The federal government could have spent billions on importing experienced doctors and nurses from other, less stricken countries at the time. It might have been viewed as controversial on the global stage, but it would have staffed hospitals across the country as ICUs filled up. Billions could have been spent to entice them with larger-than-normal salaries on temporary contracts.
Importing doctors at 200% more than their average cost could have filled the demand for more doctors and nurses on a short timeline. As a result, perhaps businesses could have stayed open and our hospitals could have been better prepared, without any severe lockdowns.
"Canadians spend more than $260 billion per year on public healthcare."
Of course, our own doctors and nurses would have also required temporary pay increases on the grounds of “fairness” and to avoid strikes and strife. It would have cost countless billions, but so did our current approach.
Forced Federal Lockdowns On All Nursing Homes And Cancer Centres
Using emergency powers, the Trudeau government probably could have grounded flights, blocked immigration and locked down nursing homes in every province at the early onset of the pandemic in Canada. To curb the costs, he could have injected billions more into provincial wallets to handle shortfalls, staffing problems and other issues. The lockdowns could have persisted throughout the pandemic to protect the lives of our most vulnerable, while allowing everyone else to live like normal.
Working from home has always been possible across most industries. Some lighter and less damaging restrictions could have required businesses to accommodate working from home, rather than shutting down completely. Restaurants could have remained open at half capacity and retail and specialty stores could have remained operational. This, of course, would have only been done to pacify the Karens and welfare cases who were crying for lockdowns from the very beginning.
Letting The Fire Burn Itself Out
Despite the hype, India's death rate from the virus is still only 1.5%. The numbers seem more staggering because the country has a population of nearly 2 billion, mostly living in densely populated areas with poor sanitation and limited healthcare. However, according to experts, some parts of India are close to achieving herd immunity due to the sheer speed and intensity of the spread.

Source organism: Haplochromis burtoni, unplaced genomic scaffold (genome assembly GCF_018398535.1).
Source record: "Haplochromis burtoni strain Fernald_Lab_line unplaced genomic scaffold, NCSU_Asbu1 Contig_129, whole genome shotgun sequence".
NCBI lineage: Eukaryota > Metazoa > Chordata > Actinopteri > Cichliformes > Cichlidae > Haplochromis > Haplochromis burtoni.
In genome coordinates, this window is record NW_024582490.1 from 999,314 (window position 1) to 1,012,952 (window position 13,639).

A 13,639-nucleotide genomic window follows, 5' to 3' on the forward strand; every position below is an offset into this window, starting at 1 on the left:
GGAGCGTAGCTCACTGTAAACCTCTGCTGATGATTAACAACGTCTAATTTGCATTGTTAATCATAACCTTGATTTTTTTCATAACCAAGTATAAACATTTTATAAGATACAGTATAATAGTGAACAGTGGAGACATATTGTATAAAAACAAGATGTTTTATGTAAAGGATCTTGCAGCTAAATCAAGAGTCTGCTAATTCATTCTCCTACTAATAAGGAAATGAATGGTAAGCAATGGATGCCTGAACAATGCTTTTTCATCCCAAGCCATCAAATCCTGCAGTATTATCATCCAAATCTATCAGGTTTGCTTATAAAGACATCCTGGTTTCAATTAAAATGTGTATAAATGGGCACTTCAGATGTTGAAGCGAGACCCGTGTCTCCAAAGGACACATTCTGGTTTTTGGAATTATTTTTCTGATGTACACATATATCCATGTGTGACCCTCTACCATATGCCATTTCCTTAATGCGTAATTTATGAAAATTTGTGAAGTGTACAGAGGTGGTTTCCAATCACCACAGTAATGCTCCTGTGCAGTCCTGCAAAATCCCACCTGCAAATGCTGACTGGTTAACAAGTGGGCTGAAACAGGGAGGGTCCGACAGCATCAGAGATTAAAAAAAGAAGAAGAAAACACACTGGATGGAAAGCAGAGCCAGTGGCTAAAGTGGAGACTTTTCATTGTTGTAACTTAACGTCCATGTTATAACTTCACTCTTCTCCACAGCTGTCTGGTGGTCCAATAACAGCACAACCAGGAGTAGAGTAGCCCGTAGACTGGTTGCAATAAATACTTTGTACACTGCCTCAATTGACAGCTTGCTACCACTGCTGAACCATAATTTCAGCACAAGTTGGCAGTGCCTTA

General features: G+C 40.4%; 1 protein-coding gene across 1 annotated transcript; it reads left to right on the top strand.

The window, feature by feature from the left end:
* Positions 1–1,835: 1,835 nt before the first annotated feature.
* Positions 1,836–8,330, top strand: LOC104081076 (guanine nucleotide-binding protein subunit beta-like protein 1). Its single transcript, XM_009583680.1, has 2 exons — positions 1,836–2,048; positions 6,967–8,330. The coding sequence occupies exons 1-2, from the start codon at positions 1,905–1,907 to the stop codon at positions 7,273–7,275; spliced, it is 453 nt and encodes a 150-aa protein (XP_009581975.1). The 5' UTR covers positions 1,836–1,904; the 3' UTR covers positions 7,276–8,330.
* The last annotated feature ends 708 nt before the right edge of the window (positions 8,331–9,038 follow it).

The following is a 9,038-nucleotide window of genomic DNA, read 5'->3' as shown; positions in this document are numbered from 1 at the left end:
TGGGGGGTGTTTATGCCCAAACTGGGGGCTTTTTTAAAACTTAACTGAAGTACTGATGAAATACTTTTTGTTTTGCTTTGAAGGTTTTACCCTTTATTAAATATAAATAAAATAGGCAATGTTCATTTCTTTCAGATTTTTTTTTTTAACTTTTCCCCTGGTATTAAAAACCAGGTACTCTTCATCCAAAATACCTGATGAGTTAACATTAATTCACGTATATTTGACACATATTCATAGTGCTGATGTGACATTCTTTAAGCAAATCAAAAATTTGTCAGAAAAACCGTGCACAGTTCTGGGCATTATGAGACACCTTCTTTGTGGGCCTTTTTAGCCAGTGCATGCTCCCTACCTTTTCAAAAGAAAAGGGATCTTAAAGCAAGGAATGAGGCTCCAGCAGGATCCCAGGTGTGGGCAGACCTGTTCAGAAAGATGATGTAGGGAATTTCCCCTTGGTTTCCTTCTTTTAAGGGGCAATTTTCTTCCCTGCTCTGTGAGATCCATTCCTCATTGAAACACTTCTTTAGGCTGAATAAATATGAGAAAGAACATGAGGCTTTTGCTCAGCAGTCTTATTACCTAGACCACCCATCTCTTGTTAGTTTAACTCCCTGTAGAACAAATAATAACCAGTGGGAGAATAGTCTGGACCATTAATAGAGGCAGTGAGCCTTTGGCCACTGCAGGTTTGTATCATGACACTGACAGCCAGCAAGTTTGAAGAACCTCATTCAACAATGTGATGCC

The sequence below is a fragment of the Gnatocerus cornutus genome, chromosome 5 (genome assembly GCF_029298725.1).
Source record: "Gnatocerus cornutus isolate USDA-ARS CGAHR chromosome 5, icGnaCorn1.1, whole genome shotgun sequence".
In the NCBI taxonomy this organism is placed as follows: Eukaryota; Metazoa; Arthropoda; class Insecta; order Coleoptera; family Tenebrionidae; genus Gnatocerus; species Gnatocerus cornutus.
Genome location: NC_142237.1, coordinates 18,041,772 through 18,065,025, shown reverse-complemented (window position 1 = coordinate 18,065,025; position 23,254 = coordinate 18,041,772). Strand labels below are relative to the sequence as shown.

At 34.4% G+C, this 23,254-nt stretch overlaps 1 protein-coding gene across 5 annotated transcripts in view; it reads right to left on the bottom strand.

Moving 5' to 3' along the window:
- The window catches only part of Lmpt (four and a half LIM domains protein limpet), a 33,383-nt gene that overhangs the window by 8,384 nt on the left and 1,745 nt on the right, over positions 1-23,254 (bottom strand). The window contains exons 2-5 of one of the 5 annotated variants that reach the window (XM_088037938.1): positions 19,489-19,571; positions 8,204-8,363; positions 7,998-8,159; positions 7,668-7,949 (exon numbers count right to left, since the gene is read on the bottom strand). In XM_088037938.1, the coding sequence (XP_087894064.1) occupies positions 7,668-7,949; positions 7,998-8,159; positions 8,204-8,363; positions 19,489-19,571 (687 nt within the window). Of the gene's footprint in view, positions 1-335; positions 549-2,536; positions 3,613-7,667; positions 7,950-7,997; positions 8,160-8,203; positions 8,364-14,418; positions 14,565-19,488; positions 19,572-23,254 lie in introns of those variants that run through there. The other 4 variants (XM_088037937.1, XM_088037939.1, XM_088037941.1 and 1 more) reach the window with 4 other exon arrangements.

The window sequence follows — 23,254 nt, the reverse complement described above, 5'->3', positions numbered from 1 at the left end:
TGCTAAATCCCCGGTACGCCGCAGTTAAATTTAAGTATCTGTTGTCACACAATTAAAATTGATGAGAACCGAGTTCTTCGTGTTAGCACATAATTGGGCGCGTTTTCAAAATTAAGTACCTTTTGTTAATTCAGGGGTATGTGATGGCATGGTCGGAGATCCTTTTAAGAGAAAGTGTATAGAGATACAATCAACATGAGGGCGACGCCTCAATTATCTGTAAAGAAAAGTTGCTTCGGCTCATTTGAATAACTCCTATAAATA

Some have suggested that Sweden's dreaded “third wave” was shorter lived and less severe than anticipated because of herd immunity in key areas, which may have been achieved after the country's hands-off approach to the virus during the first and second waves. Again, much of this is controversial and up for debate.
In the end, Sweden saw a massive and sudden increase in hospitalizations and deaths, but when all was said and done, the numbers were similar to other countries. As stated earlier, Sweden's per capita death rate is lower than some countries that had more severe restrictions.
The point of this whole article is to suggest that this pandemic could have been handled without lockdowns. The biggest fear among the political class has always been overwhelming our fragile healthcare system and seeing bodies pile up as a result. That fear put our national deficit over one trillion dollars and cost us more that $700 billion over a short 10 month period in 2020. In the process, more than 2,000 businesses have been put into bankruptcy , leaving an economy that will need billions more worth of injections to stay afloat in 2022.
We could spend years debating the what-ifs and what would have been a more cost effective approach, but what we do know is that our economy has faced unprecedented ruination because of devastating and never-ending lockdowns. Now, with Canada's slow vaccination rates, that devastation is being dragged out even longer.
The billions more we will now need to spend on pulling the economy out of the gutter and curing the various growing mental health crises that are emerging across Canada is worth another look. Perhaps, in ten years, we will have learned a lesson on how to protect our public healthcare without destroying the economy and the livelihoods that make it all possible.